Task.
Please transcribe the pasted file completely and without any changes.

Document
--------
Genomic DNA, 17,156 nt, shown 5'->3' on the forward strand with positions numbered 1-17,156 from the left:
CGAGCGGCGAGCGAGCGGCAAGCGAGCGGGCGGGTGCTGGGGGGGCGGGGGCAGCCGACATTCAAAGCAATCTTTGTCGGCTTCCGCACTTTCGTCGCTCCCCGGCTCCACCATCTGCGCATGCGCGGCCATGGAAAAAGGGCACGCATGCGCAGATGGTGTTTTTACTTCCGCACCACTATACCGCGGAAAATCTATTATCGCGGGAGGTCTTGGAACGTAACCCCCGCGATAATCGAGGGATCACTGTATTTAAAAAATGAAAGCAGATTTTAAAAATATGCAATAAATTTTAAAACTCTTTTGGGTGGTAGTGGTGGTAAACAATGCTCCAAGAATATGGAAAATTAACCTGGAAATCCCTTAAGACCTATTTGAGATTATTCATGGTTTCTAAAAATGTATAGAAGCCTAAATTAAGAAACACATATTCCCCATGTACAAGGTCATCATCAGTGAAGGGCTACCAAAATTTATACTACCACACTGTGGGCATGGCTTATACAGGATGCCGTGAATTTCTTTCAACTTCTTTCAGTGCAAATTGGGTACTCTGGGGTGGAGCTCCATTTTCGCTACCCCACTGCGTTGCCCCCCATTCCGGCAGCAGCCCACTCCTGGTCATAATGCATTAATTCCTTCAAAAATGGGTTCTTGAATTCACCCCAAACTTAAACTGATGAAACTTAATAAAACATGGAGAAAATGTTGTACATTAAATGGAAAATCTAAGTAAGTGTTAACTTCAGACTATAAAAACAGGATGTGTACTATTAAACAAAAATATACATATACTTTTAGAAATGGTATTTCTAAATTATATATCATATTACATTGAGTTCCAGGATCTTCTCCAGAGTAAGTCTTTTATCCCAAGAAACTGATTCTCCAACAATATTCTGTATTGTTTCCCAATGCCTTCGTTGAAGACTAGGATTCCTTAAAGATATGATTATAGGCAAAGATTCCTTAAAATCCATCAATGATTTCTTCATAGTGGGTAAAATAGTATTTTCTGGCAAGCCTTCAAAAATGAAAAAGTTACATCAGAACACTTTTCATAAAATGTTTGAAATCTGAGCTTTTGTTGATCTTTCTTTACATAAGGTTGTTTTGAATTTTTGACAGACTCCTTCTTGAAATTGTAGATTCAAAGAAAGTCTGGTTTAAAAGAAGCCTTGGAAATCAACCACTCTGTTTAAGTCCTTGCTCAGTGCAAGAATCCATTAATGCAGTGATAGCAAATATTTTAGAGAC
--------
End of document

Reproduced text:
Genomic DNA, 17,156 nt, shown 5'->3' on the forward strand with positions numbered 1-17,156 from the left:
CGAGCGGCGAGCGAGCGGCAAGCGAGCGGGCGGGTGCTGGGGGGGCGGGGGCAGCCGACATTCAAAGCAATCTTTGTCGGCTTCCGCACTTTCGTCGCTCCCCGGCTCCACCATCTGCGCATGCGCGGCCATGGAAAAAGGGCACGCATGCGCAGATGGTGTTTTTACTTCCGCACCACTATACCGCGGAAAATCTATTATCGCGGGAGGTCTTGGAACGTAACCCCCGCGATAATCGAGGGATCACTGTATTTAAAAAATGAAAGCAGATTTTAAAAATATGCAATAAATTTTAAAACTCTTTTGGGTGGTAGTGGTGGTAAACAATGCTCCAAGAATATGGAAAATTAACCTGGAAATCCCTTAAGACCTATTTGAGATTATTCATGGTTTCTAAAAATGTATAGAAGCCTAAATTAAGAAACACATATTCCCCATGTACAAGGTCATCATCAGTGAAGGGCTACCAAAATTTATACTACCACACTGTGGGCATGGCTTATACAGGATGCCGTGAATTTCTTTCAACTTCTTTCAGTGCAAATTGGGTACTCTGGGGTGGAGCTCCATTTTCGCTACCCCACTGCGTTGCCCCCCATTCCGGCAGCAGCCCACTCCTGGTCATAATGCATTAATTCCTTCAAAAATGGGTTCTTGAATTCACCCCAAACTTAAACTGATGAAACTTAATAAAACATGGAGAAAATGTTGTACATTAAATGGAAAATCTAAGTAAGTGTTAACTTCAGACTATAAAAACAGGATGTGTACTATTAAACAAAAATATACATATACTTTTAGAAATGGTATTTCTAAATTATATATCATATTACATTGAGTTCCAGGATCTTCTCCAGAGTAAGTCTTTTATCCCAAGAAACTGATTCTCCAACAATATTCTGTATTGTTTCCCAATGCCTTCGTTGAAGACTAGGATTCCTTAAAGATATGATTATAGGCAAAGATTCCTTAAAATCCATCAATGATTTCTTCATAGTGGGTAAAATAGTATTTTCTGGCAAGCCTTCAAAAATGAAAAAGTTACATCAGAACACTTTTCATAAAATGTTTGAAATCTGAGCTTTTGTTGATCTTTCTTTACATAAGGTTGTTTTGAATTTTTGACAGACTCCTTCTTGAAATTGTAGATTCAAAGAAAGTCTGGTTTAAAAGAAGCCTTGGAAATCAACCACTCTGTTTAAGTCCTTGCTCAGTGCAAGAATCCATTAATGCAGTGATAGCAAATATTTTAGAGAC